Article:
An article in The Washington Times prescribed a rather ambivalent view of the concept of jury nullification. In the article, Ron Christie addresses the issue raised by unnamed legal scholars who advocate jury nullification [of a law] as a moral alternative to sentencing criminals guilty of non-violent crimes. Christie acknowledges the valid role of jury nullification in past history, e.g. in the cases of those who violated the 1793 and 1850 Fugitive Slave Acts. Thus many guilty of breaking the law were found not guilty by compassionate juries who determined that the particular law was unfair. Christie then asks, Is an unfair law a law at all? While this is a good question in theory, in practice a bad law is law until overturned by Congress, a court or a jury. (Ron Christie, The Washington Times, July 22, 1997)

What concerns Christie is that whereas in the past jury nullification has been used to overturn unjust laws, presently he believes that many advocates of jury nullification are urging such nullification for laws that do serve a justifiable role. We agree with him that efforts to use nullification to overthrow laws against possession, use and distribution of street drugs is a dangerous misuse of jury nullification. But we would add that the misuse of jury nullification is not a ground for denying its use when unjust laws have been passed. We believe juries should seek, in future cases whenever possible, to nullify laws such as the limitation of human religious liberty as voted by the Supreme Court in Smith versus the State of Oregon, 1990. (See chapter 7 entitled "Erosion of the First Amendment," and for the protection of citizens against being subjected to torture in any form to obtain confessions, see chapter 8 entitled "The Supreme Court Overrides the Fifth Amendment.")

Of course there are those who fear anarchy if juries exercise absolute power to judge the merits of the law. That is a real fear, yet the framers of the principles of the judiciary saw this danger as preferable to the danger of a legal system that would provide absolute power for judges to bind the citizens to the law as decided by the highest court of the land.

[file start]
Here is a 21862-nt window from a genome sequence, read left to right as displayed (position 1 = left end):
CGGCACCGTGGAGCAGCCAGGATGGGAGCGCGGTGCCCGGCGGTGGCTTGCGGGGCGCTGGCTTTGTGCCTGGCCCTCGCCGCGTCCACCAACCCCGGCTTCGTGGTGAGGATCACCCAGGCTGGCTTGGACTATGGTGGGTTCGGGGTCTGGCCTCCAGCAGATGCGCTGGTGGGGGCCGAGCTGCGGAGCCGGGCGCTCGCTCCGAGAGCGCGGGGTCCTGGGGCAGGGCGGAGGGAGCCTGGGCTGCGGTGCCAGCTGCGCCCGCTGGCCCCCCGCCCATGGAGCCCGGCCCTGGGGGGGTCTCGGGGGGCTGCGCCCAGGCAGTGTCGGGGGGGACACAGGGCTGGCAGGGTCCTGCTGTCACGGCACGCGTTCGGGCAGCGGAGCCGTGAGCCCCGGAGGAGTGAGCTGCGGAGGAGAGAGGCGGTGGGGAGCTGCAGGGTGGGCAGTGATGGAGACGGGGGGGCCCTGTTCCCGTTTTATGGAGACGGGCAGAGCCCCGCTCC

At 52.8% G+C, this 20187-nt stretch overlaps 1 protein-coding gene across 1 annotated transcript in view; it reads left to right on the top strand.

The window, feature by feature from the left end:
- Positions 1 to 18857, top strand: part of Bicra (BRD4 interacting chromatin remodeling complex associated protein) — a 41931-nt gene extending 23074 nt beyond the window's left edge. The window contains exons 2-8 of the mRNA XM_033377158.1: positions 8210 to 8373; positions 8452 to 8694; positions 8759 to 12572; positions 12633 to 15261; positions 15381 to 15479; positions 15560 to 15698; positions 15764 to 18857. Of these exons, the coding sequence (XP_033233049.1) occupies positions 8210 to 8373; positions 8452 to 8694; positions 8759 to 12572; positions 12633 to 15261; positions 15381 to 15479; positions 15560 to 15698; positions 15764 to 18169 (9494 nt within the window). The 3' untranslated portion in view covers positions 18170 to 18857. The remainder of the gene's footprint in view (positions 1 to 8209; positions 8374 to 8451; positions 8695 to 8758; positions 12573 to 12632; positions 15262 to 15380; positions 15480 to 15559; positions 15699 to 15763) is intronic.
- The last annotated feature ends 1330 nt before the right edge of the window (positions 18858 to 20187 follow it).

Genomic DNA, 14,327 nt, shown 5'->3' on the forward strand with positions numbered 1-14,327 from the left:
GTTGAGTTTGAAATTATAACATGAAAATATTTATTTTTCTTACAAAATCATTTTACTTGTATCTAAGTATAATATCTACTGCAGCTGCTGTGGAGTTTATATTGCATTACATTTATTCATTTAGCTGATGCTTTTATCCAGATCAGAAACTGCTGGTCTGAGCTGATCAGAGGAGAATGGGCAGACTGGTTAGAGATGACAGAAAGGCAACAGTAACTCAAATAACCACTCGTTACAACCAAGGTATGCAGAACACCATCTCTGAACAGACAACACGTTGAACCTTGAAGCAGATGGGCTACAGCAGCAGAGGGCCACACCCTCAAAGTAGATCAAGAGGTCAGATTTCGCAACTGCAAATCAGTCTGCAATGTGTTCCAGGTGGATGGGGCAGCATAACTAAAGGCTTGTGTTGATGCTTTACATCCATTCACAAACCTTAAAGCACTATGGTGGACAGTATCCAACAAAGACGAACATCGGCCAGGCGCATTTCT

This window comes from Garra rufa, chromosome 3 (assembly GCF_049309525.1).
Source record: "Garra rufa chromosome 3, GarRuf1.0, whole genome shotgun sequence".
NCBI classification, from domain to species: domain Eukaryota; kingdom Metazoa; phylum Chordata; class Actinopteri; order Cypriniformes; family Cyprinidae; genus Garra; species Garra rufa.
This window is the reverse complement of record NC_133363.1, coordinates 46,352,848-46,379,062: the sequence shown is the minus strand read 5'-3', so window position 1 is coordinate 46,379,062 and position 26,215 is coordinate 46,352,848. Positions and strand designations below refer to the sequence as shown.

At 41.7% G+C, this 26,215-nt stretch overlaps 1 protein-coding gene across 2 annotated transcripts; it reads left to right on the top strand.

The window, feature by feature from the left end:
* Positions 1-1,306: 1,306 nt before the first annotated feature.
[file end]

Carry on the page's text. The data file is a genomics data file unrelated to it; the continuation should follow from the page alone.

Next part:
In reality, the exercise by a jury of the right to judge the law is much more common than most citizens believe. Van Sant stated,

That same power [of the jury to judge the law] was often used in the Vietnam era, when many juries refused to enforce laws against the burning of draft cards.

We could add that this has happened more recently in cases such as the assisted suicides of Dr. Kevorkian. While the authors oppose euthanasia (assisted suicides), the juries that have declared his innocence have invoked a principle provided by the early jurists of the United States.

Here is a delicate balance. We do not share many of the concepts of the more radical elements of society, and we certainly do not advocate anarchy. It takes a truly Christian ethic for the juror to properly exercise the power that is his by right.

Ultimately, a juror is answerable to God alone for his decision, and this solemn responsibility should ever be in each jurorís mind. A republic is a three-vote system of government. It is the three votes, viz., of the ballot box, of a grand jury and of a regular jury, that are meant to safeguard, as well as is humanly possible, the civil and religious freedoms of the citizens of the nation.

In a free society, the first vote is at the election of chosen legislators: the right to cast a vote in terms of those who will represent the citizens in the legislative bodies of the nation, state, city, or county. In many places, citizens possess the right to vote for those who will be the judges and law enforcement leaders of the people. The second vote comes, when in a major criminal trial, a grand jury is elected.

A grand juryís purpose is to protect the public from an overzealous prosecutor. Minneapolis Star and Tribune, March 27, 1987

It is the grand juryís right to decide that the evidence before the court is not sufficient to warrant the sending of the accused for trial. In many British Commonwealth nations a Coronial Inquiry serves a similar purpose to the United States grand jury.

The third and final vote in a free society is that of the jury. A "not guilty" verdict is the final disposition of a case from which, under normal circumstances, there is no review. Thus in this sense, it is the juries of the nation which finally define the laws. This places the power of the jury, in this respect, above that of the supreme court of the nation.